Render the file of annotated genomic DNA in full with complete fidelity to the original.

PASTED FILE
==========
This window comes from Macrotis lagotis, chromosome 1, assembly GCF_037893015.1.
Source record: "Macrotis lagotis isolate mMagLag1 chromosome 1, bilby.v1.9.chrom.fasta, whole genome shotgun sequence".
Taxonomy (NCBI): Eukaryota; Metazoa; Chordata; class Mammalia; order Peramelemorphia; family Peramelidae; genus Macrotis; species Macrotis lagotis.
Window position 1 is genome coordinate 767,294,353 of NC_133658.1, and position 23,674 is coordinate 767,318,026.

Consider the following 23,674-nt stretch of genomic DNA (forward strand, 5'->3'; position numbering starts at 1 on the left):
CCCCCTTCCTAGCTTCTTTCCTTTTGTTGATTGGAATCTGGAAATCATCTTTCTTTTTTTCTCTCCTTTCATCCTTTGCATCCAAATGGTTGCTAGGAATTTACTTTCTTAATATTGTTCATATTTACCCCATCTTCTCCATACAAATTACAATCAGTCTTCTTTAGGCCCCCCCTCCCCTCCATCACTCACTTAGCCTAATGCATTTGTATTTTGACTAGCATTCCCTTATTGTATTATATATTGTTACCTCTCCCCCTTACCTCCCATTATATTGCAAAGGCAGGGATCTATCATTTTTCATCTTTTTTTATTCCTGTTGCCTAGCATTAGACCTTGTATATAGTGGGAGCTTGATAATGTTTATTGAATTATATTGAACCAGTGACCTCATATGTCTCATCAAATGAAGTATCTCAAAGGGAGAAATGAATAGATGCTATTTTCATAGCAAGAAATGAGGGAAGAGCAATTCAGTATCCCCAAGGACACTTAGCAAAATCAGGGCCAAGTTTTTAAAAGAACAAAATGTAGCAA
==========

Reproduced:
This window comes from Macrotis lagotis, chromosome 1, assembly GCF_037893015.1.
Source record: "Macrotis lagotis isolate mMagLag1 chromosome 1, bilby.v1.9.chrom.fasta, whole genome shotgun sequence".
Taxonomy (NCBI): Eukaryota; Metazoa; Chordata; class Mammalia; order Peramelemorphia; family Peramelidae; genus Macrotis; species Macrotis lagotis.
Window position 1 is genome coordinate 767,294,353 of NC_133658.1, and position 23,674 is coordinate 767,318,026.

Consider the following 23,674-nt stretch of genomic DNA (forward strand, 5'->3'; position numbering starts at 1 on the left):
CCCCCTTCCTAGCTTCTTTCCTTTTGTTGATTGGAATCTGGAAATCATCTTTCTTTTTTTCTCTCCTTTCATCCTTTGCATCCAAATGGTTGCTAGGAATTTACTTTCTTAATATTGTTCATATTTACCCCATCTTCTCCATACAAATTACAATCAGTCTTCTTTAGGCCCCCCCTCCCCTCCATCACTCACTTAGCCTAATGCATTTGTATTTTGACTAGCATTCCCTTATTGTATTATATATTGTTACCTCTCCCCCTTACCTCCCATTATATTGCAAAGGCAGGGATCTATCATTTTTCATCTTTTTTTATTCCTGTTGCCTAGCATTAGACCTTGTATATAGTGGGAGCTTGATAATGTTTATTGAATTATATTGAACCAGTGACCTCATATGTCTCATCAAATGAAGTATCTCAAAGGGAGAAATGAATAGATGCTATTTTCATAGCAAGAAATGAGGGAAGAGCAATTCAGTATCCCCAAGGACACTTAGCAAAATCAGGGCCAAGTTTTTAAAAGAACAAAATGTAGCAA